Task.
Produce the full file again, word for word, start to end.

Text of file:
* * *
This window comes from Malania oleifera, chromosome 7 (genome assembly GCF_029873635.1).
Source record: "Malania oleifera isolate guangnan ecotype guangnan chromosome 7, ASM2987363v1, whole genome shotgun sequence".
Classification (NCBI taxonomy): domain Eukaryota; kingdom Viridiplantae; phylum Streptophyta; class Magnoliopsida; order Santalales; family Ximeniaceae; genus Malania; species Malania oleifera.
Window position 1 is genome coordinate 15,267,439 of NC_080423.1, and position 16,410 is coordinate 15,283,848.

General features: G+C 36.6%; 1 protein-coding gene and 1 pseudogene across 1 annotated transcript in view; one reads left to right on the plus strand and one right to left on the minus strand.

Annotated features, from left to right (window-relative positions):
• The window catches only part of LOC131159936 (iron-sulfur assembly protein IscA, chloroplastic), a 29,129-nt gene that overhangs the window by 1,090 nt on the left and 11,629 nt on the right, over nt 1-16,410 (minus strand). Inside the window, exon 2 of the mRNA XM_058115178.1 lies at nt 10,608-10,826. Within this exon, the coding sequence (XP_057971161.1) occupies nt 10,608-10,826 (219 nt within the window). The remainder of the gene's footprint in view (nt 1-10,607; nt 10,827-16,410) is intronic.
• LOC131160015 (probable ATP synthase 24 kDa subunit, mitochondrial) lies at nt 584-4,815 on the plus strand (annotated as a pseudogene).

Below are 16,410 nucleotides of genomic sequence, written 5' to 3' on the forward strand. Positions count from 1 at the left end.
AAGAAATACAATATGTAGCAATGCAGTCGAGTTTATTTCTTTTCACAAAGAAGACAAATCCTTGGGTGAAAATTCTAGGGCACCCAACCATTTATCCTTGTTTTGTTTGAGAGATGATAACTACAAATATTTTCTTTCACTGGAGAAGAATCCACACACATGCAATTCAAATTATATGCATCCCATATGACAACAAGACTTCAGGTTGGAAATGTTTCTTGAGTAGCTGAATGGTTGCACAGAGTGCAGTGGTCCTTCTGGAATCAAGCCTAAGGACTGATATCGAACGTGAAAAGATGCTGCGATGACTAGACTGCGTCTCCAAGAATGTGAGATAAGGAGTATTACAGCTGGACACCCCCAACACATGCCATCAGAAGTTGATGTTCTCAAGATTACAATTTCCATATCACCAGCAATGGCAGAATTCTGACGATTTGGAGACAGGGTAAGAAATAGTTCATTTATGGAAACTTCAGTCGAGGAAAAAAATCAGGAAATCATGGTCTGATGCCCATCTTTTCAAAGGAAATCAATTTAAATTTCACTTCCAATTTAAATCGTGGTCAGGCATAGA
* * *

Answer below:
This window comes from Malania oleifera, chromosome 7 (genome assembly GCF_029873635.1).
Source record: "Malania oleifera isolate guangnan ecotype guangnan chromosome 7, ASM2987363v1, whole genome shotgun sequence".
Classification (NCBI taxonomy): domain Eukaryota; kingdom Viridiplantae; phylum Streptophyta; class Magnoliopsida; order Santalales; family Ximeniaceae; genus Malania; species Malania oleifera.
Window position 1 is genome coordinate 15,267,439 of NC_080423.1, and position 16,410 is coordinate 15,283,848.

General features: G+C 36.6%; 1 protein-coding gene and 1 pseudogene across 1 annotated transcript in view; one reads left to right on the plus strand and one right to left on the minus strand.

Annotated features, from left to right (window-relative positions):
• The window catches only part of LOC131159936 (iron-sulfur assembly protein IscA, chloroplastic), a 29,129-nt gene that overhangs the window by 1,090 nt on the left and 11,629 nt on the right, over nt 1-16,410 (minus strand). Inside the window, exon 2 of the mRNA XM_058115178.1 lies at nt 10,608-10,826. Within this exon, the coding sequence (XP_057971161.1) occupies nt 10,608-10,826 (219 nt within the window). The remainder of the gene's footprint in view (nt 1-10,607; nt 10,827-16,410) is intronic.
• LOC131160015 (probable ATP synthase 24 kDa subunit, mitochondrial) lies at nt 584-4,815 on the plus strand (annotated as a pseudogene).

Below are 16,410 nucleotides of genomic sequence, written 5' to 3' on the forward strand. Positions count from 1 at the left end.
AAGAAATACAATATGTAGCAATGCAGTCGAGTTTATTTCTTTTCACAAAGAAGACAAATCCTTGGGTGAAAATTCTAGGGCACCCAACCATTTATCCTTGTTTTGTTTGAGAGATGATAACTACAAATATTTTCTTTCACTGGAGAAGAATCCACACACATGCAATTCAAATTATATGCATCCCATATGACAACAAGACTTCAGGTTGGAAATGTTTCTTGAGTAGCTGAATGGTTGCACAGAGTGCAGTGGTCCTTCTGGAATCAAGCCTAAGGACTGATATCGAACGTGAAAAGATGCTGCGATGACTAGACTGCGTCTCCAAGAATGTGAGATAAGGAGTATTACAGCTGGACACCCCCAACACATGCCATCAGAAGTTGATGTTCTCAAGATTACAATTTCCATATCACCAGCAATGGCAGAATTCTGACGATTTGGAGACAGGGTAAGAAATAGTTCATTTATGGAAACTTCAGTCGAGGAAAAAAATCAGGAAATCATGGTCTGATGCCCATCTTTTCAAAGGAAATCAATTTAAATTTCACTTCCAATTTAAATCGTGGTCAGGCATAGA